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Low Pay

Key points

  • 21% of people living in London are paid below the London Living Wage (or low-paid). 18% of jobs in London are low-paid. This is lower than the proportion of employees because many people commute into London to work, particularly for higher paid positions.
  • In 2016, the number of low-paid jobs in London stopped increasing for the first time since 2009 to 720,000 (18%). There was a fall in the proportion of part-time jobs that are low paid, and no change in the proportion of full-time jobs that are low paid.
  • In 2016, the biggest group among the low paid were female part-time employees, with 220,000 or 31% of the total. This proportion is unchanged since 2014.
  • In 2016, the five boroughs with the highest proportion of jobs paid below the London Living Wage are all in Outer London. The five boroughs with the lowest proportion of jobs paid below the London Living Wage are in Inner London. The Outer London rate (27%) is nearly double the Inner London rate (14%).
  • Of the five boroughs with the highest proportion of low-paid residents in 2016, four are in Outer London, with three in the Outer East & Northeast. The borough with the highest proportion of low paid residents is Newham, in Inner London and the lowest is Richmond.
  • Low pay rates are higher for younger age groups: around three-quarters of 16-20 year olds and 40% of 21-24 year olds are paid below the London Living Wage. For older age groups, the figure is around 20%.
  • 27% of low-paid jobs are in the retail, wholesale and transport sector, and 21% of low-paid jobs were in hotels and restaurants.
  • 64% of jobs in the hotel and restaurant sector were low paid, and 29% of jobs in retail and wholesale were low paid.
  • Around 34% of disabled people in London are low-paid, a much higher rate than non-disabled people. This is true regardless of whether an individual is working full-time or part-time or at the same level of education.

How is low pay defined?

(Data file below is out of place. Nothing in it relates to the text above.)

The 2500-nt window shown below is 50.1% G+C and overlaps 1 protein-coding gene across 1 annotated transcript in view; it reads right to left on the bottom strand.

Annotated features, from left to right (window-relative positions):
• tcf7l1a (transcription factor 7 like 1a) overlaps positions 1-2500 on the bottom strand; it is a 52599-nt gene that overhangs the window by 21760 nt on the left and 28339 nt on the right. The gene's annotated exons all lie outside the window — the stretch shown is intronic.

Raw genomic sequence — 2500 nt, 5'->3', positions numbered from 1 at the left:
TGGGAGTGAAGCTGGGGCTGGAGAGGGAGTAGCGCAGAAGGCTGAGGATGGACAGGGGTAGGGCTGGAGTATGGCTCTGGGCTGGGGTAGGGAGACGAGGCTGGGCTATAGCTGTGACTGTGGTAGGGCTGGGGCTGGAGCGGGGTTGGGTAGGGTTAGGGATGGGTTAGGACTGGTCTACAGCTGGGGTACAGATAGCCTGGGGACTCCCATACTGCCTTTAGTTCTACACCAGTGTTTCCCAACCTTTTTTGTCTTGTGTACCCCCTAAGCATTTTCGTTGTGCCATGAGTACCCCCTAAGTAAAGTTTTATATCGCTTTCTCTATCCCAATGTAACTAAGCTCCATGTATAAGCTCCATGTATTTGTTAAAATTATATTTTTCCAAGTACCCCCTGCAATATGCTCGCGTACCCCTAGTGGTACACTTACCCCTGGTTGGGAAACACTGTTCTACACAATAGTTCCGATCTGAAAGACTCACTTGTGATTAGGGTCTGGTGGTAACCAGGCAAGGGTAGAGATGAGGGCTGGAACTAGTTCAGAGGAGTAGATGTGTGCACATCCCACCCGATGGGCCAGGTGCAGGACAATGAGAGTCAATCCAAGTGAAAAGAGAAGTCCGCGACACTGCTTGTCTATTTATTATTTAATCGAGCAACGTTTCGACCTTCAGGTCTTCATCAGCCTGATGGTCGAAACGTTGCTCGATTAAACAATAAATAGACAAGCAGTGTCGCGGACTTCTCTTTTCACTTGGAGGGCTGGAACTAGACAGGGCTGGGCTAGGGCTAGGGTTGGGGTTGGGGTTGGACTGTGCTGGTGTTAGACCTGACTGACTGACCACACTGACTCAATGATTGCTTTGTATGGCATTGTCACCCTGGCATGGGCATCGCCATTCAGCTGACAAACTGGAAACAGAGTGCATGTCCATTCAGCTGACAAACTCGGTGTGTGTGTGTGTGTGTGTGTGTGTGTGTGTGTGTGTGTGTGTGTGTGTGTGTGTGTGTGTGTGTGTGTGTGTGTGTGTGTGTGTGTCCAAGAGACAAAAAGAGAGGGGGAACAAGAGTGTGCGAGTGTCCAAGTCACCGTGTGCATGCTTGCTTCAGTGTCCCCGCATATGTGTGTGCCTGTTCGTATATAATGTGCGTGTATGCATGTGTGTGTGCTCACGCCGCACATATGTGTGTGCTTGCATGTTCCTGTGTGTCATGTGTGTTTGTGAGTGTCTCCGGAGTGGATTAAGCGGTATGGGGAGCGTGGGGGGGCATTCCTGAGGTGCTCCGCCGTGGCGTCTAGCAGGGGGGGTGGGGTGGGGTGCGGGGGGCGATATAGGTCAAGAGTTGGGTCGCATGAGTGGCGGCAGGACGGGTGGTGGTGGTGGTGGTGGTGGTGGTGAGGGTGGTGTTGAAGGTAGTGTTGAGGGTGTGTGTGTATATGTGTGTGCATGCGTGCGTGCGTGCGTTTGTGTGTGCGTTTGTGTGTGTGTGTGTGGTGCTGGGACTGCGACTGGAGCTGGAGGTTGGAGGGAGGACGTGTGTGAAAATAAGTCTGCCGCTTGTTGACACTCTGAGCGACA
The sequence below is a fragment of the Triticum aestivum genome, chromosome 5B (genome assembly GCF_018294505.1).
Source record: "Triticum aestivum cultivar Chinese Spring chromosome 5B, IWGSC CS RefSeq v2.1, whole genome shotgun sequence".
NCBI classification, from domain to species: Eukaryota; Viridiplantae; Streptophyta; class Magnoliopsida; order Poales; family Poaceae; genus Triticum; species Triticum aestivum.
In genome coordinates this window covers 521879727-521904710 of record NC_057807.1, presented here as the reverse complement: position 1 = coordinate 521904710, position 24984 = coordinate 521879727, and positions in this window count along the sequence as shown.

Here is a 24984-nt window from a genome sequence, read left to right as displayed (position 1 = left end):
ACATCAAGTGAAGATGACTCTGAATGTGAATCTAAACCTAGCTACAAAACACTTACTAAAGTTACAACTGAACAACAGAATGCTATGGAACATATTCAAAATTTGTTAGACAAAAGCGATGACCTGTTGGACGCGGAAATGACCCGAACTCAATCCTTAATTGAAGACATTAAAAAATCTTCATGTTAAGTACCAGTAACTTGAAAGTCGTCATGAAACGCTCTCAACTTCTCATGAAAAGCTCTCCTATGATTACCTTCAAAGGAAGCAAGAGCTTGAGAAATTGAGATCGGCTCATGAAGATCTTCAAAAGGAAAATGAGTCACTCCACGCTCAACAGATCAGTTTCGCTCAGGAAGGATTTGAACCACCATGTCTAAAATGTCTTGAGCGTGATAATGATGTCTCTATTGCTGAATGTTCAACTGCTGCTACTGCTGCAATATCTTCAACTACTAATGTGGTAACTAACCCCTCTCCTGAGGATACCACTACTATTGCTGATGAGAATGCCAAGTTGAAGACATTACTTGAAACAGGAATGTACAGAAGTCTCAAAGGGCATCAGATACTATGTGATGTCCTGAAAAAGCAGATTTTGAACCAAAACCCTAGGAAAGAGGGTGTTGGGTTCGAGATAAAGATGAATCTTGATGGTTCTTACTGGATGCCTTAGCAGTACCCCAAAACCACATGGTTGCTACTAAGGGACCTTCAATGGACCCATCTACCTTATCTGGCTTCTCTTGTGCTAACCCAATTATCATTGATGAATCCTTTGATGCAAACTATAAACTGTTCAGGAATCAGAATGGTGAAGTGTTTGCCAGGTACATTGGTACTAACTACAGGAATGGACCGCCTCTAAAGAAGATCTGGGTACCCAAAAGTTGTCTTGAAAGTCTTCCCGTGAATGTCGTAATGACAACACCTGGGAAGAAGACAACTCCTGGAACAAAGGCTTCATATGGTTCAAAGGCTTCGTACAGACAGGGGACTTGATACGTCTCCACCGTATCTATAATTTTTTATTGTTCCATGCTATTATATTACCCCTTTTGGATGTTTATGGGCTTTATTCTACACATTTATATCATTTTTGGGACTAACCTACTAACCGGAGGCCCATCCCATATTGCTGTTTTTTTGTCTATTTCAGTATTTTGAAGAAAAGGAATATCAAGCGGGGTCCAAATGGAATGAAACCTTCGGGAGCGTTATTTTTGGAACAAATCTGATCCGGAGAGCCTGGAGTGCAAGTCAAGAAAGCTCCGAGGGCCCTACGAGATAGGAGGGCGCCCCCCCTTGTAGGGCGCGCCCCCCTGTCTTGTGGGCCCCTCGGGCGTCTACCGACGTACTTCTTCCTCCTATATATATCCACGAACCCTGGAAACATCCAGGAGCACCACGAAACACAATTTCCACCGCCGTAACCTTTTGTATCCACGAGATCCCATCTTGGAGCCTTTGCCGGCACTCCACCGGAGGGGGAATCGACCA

We measure low pay in this report using the London Living Wage as set by the Greater London Authority. This is an hourly rate of pay that takes into account the costs of living in London and 60% of the median wage. It is designed to provide someone and their family with enough income for essentials and a cushion against unforeseen events. In 2016, it is £9.75 per hour, up from £6.70 when it was introduced in 2005 (its rise has largely been in-line with national measures of inflation). The UK Living Wage is £8.45 per hour. This compares to the national minimum wage which is £7.20 per hour. The Living Wage differs from the minimum wage as employers are not obliged to pay the former.


The problem of low pay continues to gain prominence in the national policy debate, with the 2015 Summer Budget announcing a new 'national living wage' for those aged 25 and over. Although this will lead to a welcome boost for earnings in London, it will still be well below the level of the London Living Wage. The new 'national living wage' will be set at £7.20 from April 2016, rising to £9 an hour by 2020. Even this higher amount in 2020 is below the 2014 London Living Wage of £9.15.

Alongside this was the announcement of substantial reductions in spending on tax credits, some of which is also taking effect from April 2016. The amount a family can earn before tax credits start to get withdrawn is being reduced, and the speed at which they are being withdrawn increased. This specifically hits families in work. This poses two problems. The first is that the calculation of the London Living Wage takes into account that tax credits are able to top up an individual's income. So even if costs did not increase, cuts in tax credits would still mean that the London Living Wage would increase, meaning the gap between the 'national living wage' and the London Living Wage would grow.

The second is that, regardless of family size, there is only one London Living Wage rate. The idea behind this is that tax credits cover some of the additional costs of having children employers do not generally pay an individual more if they have more children. Cutting tax credits puts more strain on an individual's earnings.

Many working families in London will be worse off following the tax credit cuts, even after the 'national living wage' is introduced. Additionally, around a quarter of those paid below the London Living Wage are under 25, and so will not immediately benefit from the 'national living wage' increase. So while it is welcome that pay at the bottom end of the scale in London will improve - and research suggests that London can bear a higher minimum wage without job losses better than the rest of the country - there will be winners and losers once tax credits are factored in. This and the likely growing gap between the London Living Wage and the new 'national living wage' means there will still be a role for organisations such as the Living Wage Foundation to push for better pay in the capital.

Indicator last updated: 4 November 2016